What causes Kaposiform hemangioendothelioma?

    KHE is not inherited — researchers are still studying the cause of these rare tumors. Abnormal blood vessel formation and growth typically occurs in infancy, although it can happen prenatally and also in adults after trauma.

    Signs and symptoms

    What are the symptoms of KHE?

    Often, KHE can be misdiagnosed by your child’s primary physician, simply because the condition is so rare. Here are some signs that you can look for; if your child has one or more of these symptoms, we recommend getting a second opinion from a vascular anomalies specialist.

    • a lesion on the skin that’s getting larger than expected
    • a lesion that swells and becomes painful
    • pain with movement or decreased range of motion around the area of the lesion
    • low platelet count

    KHE may also show up with different symptoms based on the location of the lesion.

    Long-term outlook

    What is the long-term outlook for my child?

    KHE is such a rare tumor that it’s difficult to determine the long-term outlook for your child, though we are actively researching this question. Every child is unique and your care team will work with you to develop a treatment plan that works for your family. We will openly share our experience about outlook and prognosis with you.

    It’s important to get prompt medical attention when KHE is suspected to allow early discussions about treatment. This enables your doctor to attempt to shrink the tumor before it affects adjacent muscle or tissue — early treatment could also help lessen long-term complications by preventing further growth.

    The prognosis for your child depends on:

    • the extent of the disease
    • the size and location of the tumor
    • the tumor's initial response to therapy
    • new developments in treatment

    Will my child’s tumor come back after treatment?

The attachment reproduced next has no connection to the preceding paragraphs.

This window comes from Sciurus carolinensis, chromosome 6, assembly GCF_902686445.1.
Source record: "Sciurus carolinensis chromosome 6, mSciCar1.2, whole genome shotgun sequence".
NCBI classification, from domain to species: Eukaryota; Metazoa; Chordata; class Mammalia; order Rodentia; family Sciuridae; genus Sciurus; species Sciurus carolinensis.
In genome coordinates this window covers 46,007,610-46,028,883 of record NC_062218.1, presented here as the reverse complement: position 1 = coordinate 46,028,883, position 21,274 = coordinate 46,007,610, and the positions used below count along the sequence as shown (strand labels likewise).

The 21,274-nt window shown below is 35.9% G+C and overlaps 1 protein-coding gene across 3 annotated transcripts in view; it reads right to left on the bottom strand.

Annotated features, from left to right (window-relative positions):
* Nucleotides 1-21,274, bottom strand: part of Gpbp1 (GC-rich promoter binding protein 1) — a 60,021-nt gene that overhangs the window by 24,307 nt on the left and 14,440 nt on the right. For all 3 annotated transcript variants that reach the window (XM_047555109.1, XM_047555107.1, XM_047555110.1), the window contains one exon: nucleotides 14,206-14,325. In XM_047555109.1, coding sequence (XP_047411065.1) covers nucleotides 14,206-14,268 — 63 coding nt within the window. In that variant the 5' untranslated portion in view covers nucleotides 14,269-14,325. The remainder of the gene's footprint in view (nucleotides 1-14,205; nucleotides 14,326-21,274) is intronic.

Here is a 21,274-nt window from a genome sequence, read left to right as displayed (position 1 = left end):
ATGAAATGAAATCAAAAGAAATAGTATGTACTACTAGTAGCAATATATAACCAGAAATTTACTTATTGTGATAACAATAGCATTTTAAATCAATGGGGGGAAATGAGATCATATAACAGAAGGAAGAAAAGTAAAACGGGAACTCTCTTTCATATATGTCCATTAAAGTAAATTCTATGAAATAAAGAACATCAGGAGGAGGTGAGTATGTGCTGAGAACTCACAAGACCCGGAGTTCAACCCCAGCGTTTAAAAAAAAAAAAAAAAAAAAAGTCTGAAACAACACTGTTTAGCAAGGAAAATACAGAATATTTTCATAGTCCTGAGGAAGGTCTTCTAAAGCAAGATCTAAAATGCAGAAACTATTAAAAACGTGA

There is some evidence that these tumors can recur, though it is currently unclear how common this is. However, if your child’s tumor does recur, we have good success treating it again, reducing its size and stabilizing your child’s platelet count.

    What do we do after treatment is over?

    Your child should continue with regular, thorough clinic visits at least every year. The purpose of these visits is to monitor for recurrence and rare late effects from therapy.

    A typical follow-up visit may include some or all of the following:

    • a physical exam
    • blood tests
    • imaging or scans


    Q: Is kaposiform hemangioendothelioma a birthmark?

    A: No. KHE is a vascular tumor that causes a discolored lesion or birthmark on your child’s skin.

    Q: Is KHE a hemangioma?

    A: No. Hemangiomas have a different appearance, grow predictably and shrink and fade on their own. They also look different when biopsied. KHE is not associated with infantile hemangiomas, although KHE is sometimes misdiagnosed as a hemangioma.

    Q: Does my child have cancer?

    A: No. We use the term “tumor” to mean any abnormal growth. While we refer to KHE as a tumor, it’s a benign tumor, which means it doesn't metastasize and spread to other locations in your child’s body.

    Q: If it’s not cancer, why is it a problem?

    A: KHE is a problem because the tumor can affect adjacent muscle or tissue. This can result in three different kinds of problems:

    • pain/difficulty moving — If the tumor spreads into adjacent muscle tissue, your child may have difficulty moving the affected area (such as an arm or a leg). There may also be pain involved.
    • damage to an internal organ — If the tumor spreads too close to an internal organ, it can hurt that organ.
    • bleeding — As the tumor grows, it captures more platelets, putting your child at risk for bleeding. This is referred to as Kasabach-Merritt phenomenon.

    Q: Is KHE treatable?

    A: Yes, although treatment is not always necessary.

    • Our doctors use different medications to stop the growth of the tumor, improve your child’s platelet count and help prevent any complications.

    Q: What kinds of medications are used?

    A: Our doctors will often recommend steroids first and then move on to chemotherapy or interferon therapy if steroids are not effective.

    For detailed information on all aspects of treatment, see the Treatment & Care section.

    Q: What makes Children’s different?

    A: We’re home to the largest Vascular Anomalies Center in the world. We assist doctors in other states or other countries with diagnosis and treatment of vascular anomalies like KHE, evaluating about 1,000 cases of vascular anomalies annually. We have more experience evaluating, diagnosing and treating children with KHE than any other hospital in the world.